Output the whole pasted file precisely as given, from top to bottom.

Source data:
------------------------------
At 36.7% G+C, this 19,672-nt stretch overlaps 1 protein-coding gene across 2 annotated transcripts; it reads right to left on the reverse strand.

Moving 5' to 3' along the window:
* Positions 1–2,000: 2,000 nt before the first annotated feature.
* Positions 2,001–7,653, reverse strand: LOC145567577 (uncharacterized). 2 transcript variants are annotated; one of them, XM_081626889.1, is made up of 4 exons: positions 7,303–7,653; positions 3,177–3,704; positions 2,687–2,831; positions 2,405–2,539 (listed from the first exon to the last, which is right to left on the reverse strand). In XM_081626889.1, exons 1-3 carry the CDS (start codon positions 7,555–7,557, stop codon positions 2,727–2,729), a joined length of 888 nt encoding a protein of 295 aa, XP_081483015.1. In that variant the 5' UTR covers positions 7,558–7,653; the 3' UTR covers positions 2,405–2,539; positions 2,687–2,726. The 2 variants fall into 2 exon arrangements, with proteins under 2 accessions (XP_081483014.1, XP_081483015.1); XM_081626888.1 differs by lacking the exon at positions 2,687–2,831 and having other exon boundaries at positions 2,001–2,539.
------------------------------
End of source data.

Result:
At 36.7% G+C, this 19,672-nt stretch overlaps 1 protein-coding gene across 2 annotated transcripts; it reads right to left on the reverse strand.

Moving 5' to 3' along the window:
* Positions 1–2,000: 2,000 nt before the first annotated feature.
* Positions 2,001–7,653, reverse strand: LOC145567577 (uncharacterized). 2 transcript variants are annotated; one of them, XM_081626889.1, is made up of 4 exons: positions 7,303–7,653; positions 3,177–3,704; positions 2,687–2,831; positions 2,405–2,539 (listed from the first exon to the last, which is right to left on the reverse strand). In XM_081626889.1, exons 1-3 carry the CDS (start codon positions 7,555–7,557, stop codon positions 2,727–2,729), a joined length of 888 nt encoding a protein of 295 aa, XP_081483015.1. In that variant the 5' UTR covers positions 7,558–7,653; the 3' UTR covers positions 2,405–2,539; positions 2,687–2,726. The 2 variants fall into 2 exon arrangements, with proteins under 2 accessions (XP_081483014.1, XP_081483015.1); XM_081626888.1 differs by lacking the exon at positions 2,687–2,831 and having other exon boundaries at positions 2,001–2,539.